By: Grégory Claeys, Simone Tagliapietra and Guntram B. Wolff Topic: European Macroeconomics & Governance Date: March 27, 2020
Read article
 

Blog Post

COVID-19 Fiscal response: What are the options for the EU Council?

It is time for the EU Council to make quick progress on the fiscal front and announce something as soon as possible to show that it taken full measure of the severity of the situation.

By: Grégory Claeys and Guntram B. Wolff Topic: European Macroeconomics & Governance Date: March 26, 2020
Read article More on this topic More by this author
 

Blog Post

What the EU should do and not do on trade in medical equipment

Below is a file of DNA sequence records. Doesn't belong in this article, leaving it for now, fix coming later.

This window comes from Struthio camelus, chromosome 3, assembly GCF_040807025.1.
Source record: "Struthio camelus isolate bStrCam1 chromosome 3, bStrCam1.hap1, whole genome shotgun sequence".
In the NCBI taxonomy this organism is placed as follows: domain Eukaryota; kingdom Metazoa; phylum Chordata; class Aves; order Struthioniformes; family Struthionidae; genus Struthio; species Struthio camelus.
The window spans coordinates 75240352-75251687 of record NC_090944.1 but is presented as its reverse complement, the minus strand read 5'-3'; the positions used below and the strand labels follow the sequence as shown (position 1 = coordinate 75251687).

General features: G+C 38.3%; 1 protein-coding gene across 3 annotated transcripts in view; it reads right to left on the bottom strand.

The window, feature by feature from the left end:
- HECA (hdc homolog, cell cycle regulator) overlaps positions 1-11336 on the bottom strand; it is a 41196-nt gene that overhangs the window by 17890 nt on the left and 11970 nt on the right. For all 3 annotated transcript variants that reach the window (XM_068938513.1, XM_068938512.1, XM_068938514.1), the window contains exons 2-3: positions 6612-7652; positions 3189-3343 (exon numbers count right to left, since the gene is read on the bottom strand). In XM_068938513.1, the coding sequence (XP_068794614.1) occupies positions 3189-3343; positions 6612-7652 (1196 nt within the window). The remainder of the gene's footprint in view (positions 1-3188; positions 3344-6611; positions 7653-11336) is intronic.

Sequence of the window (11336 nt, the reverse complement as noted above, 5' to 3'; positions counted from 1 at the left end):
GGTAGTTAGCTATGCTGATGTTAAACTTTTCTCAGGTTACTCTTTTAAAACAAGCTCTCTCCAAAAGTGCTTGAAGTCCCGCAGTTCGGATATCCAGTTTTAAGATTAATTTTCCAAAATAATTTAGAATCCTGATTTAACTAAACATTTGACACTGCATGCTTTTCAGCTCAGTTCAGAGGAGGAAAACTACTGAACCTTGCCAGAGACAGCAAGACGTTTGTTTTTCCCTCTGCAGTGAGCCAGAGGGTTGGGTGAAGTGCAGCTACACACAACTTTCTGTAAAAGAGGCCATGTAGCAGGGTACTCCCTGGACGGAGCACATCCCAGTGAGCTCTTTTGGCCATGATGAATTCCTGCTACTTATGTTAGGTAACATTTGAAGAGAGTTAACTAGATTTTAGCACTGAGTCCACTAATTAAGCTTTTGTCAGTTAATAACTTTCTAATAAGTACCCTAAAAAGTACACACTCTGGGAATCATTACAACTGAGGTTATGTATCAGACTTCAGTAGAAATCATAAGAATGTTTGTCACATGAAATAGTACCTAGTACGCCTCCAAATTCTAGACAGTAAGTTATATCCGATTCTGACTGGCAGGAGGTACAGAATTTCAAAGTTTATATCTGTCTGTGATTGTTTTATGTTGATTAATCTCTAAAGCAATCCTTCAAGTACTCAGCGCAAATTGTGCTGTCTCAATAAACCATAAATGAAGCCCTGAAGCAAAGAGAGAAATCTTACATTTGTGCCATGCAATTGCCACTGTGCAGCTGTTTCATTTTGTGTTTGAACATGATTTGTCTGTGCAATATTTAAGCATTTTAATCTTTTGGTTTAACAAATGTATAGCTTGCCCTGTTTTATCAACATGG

The European Union has introduced export controls on some medical supplies. This was a mistake. It should announce that it is withdrawing the measure, and call on other countries to do the same.

By: André Sapir Topic: European Macroeconomics & Governance Date: March 25, 2020
Read article More on this topic
 

Blog Post

Coronavirus and the politics of a common fiscal instrument

Coronavirus means many European Union countries will soon face major increases in their sovereign debt burdens, exacerbated by the sudden collapse of economic activity. What should the European Union do to address these debt problems?

By: Mark Hallerberg and Stavros Zenios Topic: European Macroeconomics & Governance Date: March 25, 2020
Read article Download PDF More on this topic
 

External Publication

How has the macroeconomic imbalances procedure worked in practice to improve the resilience of the euro area?